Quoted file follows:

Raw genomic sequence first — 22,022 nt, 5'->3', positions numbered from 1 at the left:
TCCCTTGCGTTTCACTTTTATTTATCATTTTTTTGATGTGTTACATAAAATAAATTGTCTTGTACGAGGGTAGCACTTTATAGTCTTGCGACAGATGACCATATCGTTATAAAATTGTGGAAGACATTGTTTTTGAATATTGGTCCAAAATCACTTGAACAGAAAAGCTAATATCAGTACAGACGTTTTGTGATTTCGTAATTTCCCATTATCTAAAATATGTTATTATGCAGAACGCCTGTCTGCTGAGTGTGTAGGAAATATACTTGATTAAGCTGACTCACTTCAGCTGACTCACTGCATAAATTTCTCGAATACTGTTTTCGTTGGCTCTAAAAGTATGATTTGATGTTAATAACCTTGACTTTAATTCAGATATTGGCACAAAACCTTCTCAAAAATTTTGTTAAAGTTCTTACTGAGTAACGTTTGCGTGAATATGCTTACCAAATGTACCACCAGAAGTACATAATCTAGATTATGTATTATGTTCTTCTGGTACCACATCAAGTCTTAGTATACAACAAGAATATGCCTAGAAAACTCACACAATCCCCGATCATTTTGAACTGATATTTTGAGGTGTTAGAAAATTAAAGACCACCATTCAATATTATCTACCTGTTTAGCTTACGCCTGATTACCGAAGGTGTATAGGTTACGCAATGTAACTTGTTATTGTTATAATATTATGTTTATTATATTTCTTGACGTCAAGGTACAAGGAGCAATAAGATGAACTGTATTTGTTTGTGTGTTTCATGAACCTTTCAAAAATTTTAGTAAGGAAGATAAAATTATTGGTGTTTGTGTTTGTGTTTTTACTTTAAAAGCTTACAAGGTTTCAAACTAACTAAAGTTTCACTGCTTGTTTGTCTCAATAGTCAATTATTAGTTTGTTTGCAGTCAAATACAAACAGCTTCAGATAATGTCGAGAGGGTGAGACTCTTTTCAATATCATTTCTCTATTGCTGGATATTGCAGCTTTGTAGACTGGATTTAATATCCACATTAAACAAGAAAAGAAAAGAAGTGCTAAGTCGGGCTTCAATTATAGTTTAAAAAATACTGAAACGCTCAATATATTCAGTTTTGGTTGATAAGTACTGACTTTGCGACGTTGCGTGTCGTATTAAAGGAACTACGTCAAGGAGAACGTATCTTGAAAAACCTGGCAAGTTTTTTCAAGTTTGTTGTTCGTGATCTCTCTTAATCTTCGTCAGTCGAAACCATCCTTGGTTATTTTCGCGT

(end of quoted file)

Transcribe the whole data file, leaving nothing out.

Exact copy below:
Raw genomic sequence first — 22,022 nt, 5'->3', positions numbered from 1 at the left:
TCCCTTGCGTTTCACTTTTATTTATCATTTTTTTGATGTGTTACATAAAATAAATTGTCTTGTACGAGGGTAGCACTTTATAGTCTTGCGACAGATGACCATATCGTTATAAAATTGTGGAAGACATTGTTTTTGAATATTGGTCCAAAATCACTTGAACAGAAAAGCTAATATCAGTACAGACGTTTTGTGATTTCGTAATTTCCCATTATCTAAAATATGTTATTATGCAGAACGCCTGTCTGCTGAGTGTGTAGGAAATATACTTGATTAAGCTGACTCACTTCAGCTGACTCACTGCATAAATTTCTCGAATACTGTTTTCGTTGGCTCTAAAAGTATGATTTGATGTTAATAACCTTGACTTTAATTCAGATATTGGCACAAAACCTTCTCAAAAATTTTGTTAAAGTTCTTACTGAGTAACGTTTGCGTGAATATGCTTACCAAATGTACCACCAGAAGTACATAATCTAGATTATGTATTATGTTCTTCTGGTACCACATCAAGTCTTAGTATACAACAAGAATATGCCTAGAAAACTCACACAATCCCCGATCATTTTGAACTGATATTTTGAGGTGTTAGAAAATTAAAGACCACCATTCAATATTATCTACCTGTTTAGCTTACGCCTGATTACCGAAGGTGTATAGGTTACGCAATGTAACTTGTTATTGTTATAATATTATGTTTATTATATTTCTTGACGTCAAGGTACAAGGAGCAATAAGATGAACTGTATTTGTTTGTGTGTTTCATGAACCTTTCAAAAATTTTAGTAAGGAAGATAAAATTATTGGTGTTTGTGTTTGTGTTTTTACTTTAAAAGCTTACAAGGTTTCAAACTAACTAAAGTTTCACTGCTTGTTTGTCTCAATAGTCAATTATTAGTTTGTTTGCAGTCAAATACAAACAGCTTCAGATAATGTCGAGAGGGTGAGACTCTTTTCAATATCATTTCTCTATTGCTGGATATTGCAGCTTTGTAGACTGGATTTAATATCCACATTAAACAAGAAAAGAAAAGAAGTGCTAAGTCGGGCTTCAATTATAGTTTAAAAAATACTGAAACGCTCAATATATTCAGTTTTGGTTGATAAGTACTGACTTTGCGACGTTGCGTGTCGTATTAAAGGAACTACGTCAAGGAGAACGTATCTTGAAAAACCTGGCAAGTTTTTTCAAGTTTGTTGTTCGTGATCTCTCTTAATCTTCGTCAGTCGAAACCATCCTTGGTTATTTTCGCGT